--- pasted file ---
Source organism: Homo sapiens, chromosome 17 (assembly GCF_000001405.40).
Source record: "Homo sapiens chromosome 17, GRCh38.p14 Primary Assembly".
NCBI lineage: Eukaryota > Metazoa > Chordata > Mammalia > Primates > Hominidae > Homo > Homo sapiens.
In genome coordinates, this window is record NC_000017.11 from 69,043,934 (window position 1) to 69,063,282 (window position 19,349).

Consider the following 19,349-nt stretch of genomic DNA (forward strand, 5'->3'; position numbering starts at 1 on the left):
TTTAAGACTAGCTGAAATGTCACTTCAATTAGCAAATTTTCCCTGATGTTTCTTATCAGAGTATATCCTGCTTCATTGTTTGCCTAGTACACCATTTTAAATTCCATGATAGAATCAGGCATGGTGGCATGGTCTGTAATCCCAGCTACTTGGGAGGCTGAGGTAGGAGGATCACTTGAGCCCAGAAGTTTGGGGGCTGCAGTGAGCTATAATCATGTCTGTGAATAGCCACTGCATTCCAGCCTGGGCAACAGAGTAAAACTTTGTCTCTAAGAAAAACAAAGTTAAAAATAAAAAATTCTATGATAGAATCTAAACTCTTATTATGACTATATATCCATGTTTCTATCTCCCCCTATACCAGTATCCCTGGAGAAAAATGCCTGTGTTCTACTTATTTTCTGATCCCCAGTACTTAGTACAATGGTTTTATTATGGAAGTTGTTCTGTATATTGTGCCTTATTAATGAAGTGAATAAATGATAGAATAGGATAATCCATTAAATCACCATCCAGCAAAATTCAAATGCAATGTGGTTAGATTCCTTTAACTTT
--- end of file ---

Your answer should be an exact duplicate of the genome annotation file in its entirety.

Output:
Source organism: Homo sapiens, chromosome 17 (assembly GCF_000001405.40).
Source record: "Homo sapiens chromosome 17, GRCh38.p14 Primary Assembly".
NCBI lineage: Eukaryota > Metazoa > Chordata > Mammalia > Primates > Hominidae > Homo > Homo sapiens.
In genome coordinates, this window is record NC_000017.11 from 69,043,934 (window position 1) to 69,063,282 (window position 19,349).

Consider the following 19,349-nt stretch of genomic DNA (forward strand, 5'->3'; position numbering starts at 1 on the left):
TTTAAGACTAGCTGAAATGTCACTTCAATTAGCAAATTTTCCCTGATGTTTCTTATCAGAGTATATCCTGCTTCATTGTTTGCCTAGTACACCATTTTAAATTCCATGATAGAATCAGGCATGGTGGCATGGTCTGTAATCCCAGCTACTTGGGAGGCTGAGGTAGGAGGATCACTTGAGCCCAGAAGTTTGGGGGCTGCAGTGAGCTATAATCATGTCTGTGAATAGCCACTGCATTCCAGCCTGGGCAACAGAGTAAAACTTTGTCTCTAAGAAAAACAAAGTTAAAAATAAAAAATTCTATGATAGAATCTAAACTCTTATTATGACTATATATCCATGTTTCTATCTCCCCCTATACCAGTATCCCTGGAGAAAAATGCCTGTGTTCTACTTATTTTCTGATCCCCAGTACTTAGTACAATGGTTTTATTATGGAAGTTGTTCTGTATATTGTGCCTTATTAATGAAGTGAATAAATGATAGAATAGGATAATCCATTAAATCACCATCCAGCAAAATTCAAATGCAATGTGGTTAGATTCCTTTAACTTT